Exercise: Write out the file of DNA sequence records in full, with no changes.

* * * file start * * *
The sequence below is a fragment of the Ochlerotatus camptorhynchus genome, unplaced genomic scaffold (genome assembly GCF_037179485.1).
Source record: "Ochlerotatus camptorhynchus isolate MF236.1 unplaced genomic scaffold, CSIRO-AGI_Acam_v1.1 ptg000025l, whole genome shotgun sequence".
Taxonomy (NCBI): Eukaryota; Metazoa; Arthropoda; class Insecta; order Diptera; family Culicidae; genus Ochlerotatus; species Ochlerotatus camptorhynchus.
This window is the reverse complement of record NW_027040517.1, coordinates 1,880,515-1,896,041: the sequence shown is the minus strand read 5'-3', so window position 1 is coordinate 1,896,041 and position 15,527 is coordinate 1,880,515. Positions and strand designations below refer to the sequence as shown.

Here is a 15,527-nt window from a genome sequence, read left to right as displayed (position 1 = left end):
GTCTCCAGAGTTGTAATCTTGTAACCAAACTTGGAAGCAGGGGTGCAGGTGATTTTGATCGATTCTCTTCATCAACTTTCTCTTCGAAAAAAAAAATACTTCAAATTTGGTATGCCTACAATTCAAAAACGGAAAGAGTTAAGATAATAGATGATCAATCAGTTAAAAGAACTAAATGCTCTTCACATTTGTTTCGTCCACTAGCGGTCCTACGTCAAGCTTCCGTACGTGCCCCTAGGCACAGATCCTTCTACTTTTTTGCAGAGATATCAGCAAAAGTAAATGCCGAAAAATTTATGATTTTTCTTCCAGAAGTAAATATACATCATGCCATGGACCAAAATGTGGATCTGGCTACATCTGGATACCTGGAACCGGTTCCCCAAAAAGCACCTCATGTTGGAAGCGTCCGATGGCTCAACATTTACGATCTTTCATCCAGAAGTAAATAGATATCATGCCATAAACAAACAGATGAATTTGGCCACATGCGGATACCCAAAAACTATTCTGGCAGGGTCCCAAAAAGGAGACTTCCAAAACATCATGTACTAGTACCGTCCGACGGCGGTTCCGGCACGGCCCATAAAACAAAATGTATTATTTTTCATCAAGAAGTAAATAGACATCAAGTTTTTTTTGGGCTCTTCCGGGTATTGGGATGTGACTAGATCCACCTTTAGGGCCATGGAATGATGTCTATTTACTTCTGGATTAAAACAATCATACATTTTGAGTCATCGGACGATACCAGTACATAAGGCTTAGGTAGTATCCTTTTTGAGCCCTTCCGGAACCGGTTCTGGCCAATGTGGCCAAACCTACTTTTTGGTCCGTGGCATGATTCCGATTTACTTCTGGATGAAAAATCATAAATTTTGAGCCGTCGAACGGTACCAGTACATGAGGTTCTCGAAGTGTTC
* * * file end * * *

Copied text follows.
The sequence below is a fragment of the Ochlerotatus camptorhynchus genome, unplaced genomic scaffold (genome assembly GCF_037179485.1).
Source record: "Ochlerotatus camptorhynchus isolate MF236.1 unplaced genomic scaffold, CSIRO-AGI_Acam_v1.1 ptg000025l, whole genome shotgun sequence".
Taxonomy (NCBI): Eukaryota; Metazoa; Arthropoda; class Insecta; order Diptera; family Culicidae; genus Ochlerotatus; species Ochlerotatus camptorhynchus.
This window is the reverse complement of record NW_027040517.1, coordinates 1,880,515-1,896,041: the sequence shown is the minus strand read 5'-3', so window position 1 is coordinate 1,896,041 and position 15,527 is coordinate 1,880,515. Positions and strand designations below refer to the sequence as shown.

Here is a 15,527-nt window from a genome sequence, read left to right as displayed (position 1 = left end):
GTCTCCAGAGTTGTAATCTTGTAACCAAACTTGGAAGCAGGGGTGCAGGTGATTTTGATCGATTCTCTTCATCAACTTTCTCTTCGAAAAAAAAAATACTTCAAATTTGGTATGCCTACAATTCAAAAACGGAAAGAGTTAAGATAATAGATGATCAATCAGTTAAAAGAACTAAATGCTCTTCACATTTGTTTCGTCCACTAGCGGTCCTACGTCAAGCTTCCGTACGTGCCCCTAGGCACAGATCCTTCTACTTTTTTGCAGAGATATCAGCAAAAGTAAATGCCGAAAAATTTATGATTTTTCTTCCAGAAGTAAATATACATCATGCCATGGACCAAAATGTGGATCTGGCTACATCTGGATACCTGGAACCGGTTCCCCAAAAAGCACCTCATGTTGGAAGCGTCCGATGGCTCAACATTTACGATCTTTCATCCAGAAGTAAATAGATATCATGCCATAAACAAACAGATGAATTTGGCCACATGCGGATACCCAAAAACTATTCTGGCAGGGTCCCAAAAAGGAGACTTCCAAAACATCATGTACTAGTACCGTCCGACGGCGGTTCCGGCACGGCCCATAAAACAAAATGTATTATTTTTCATCAAGAAGTAAATAGACATCAAGTTTTTTTTGGGCTCTTCCGGGTATTGGGATGTGACTAGATCCACCTTTAGGGCCATGGAATGATGTCTATTTACTTCTGGATTAAAACAATCATACATTTTGAGTCATCGGACGATACCAGTACATAAGGCTTAGGTAGTATCCTTTTTGAGCCCTTCCGGAACCGGTTCTGGCCAATGTGGCCAAACCTACTTTTTGGTCCGTGGCATGATTCCGATTTACTTCTGGATGAAAAATCATAAATTTTGAGCCGTCGAACGGTACCAGTACATGAGGTTCTCGAAGTGTTC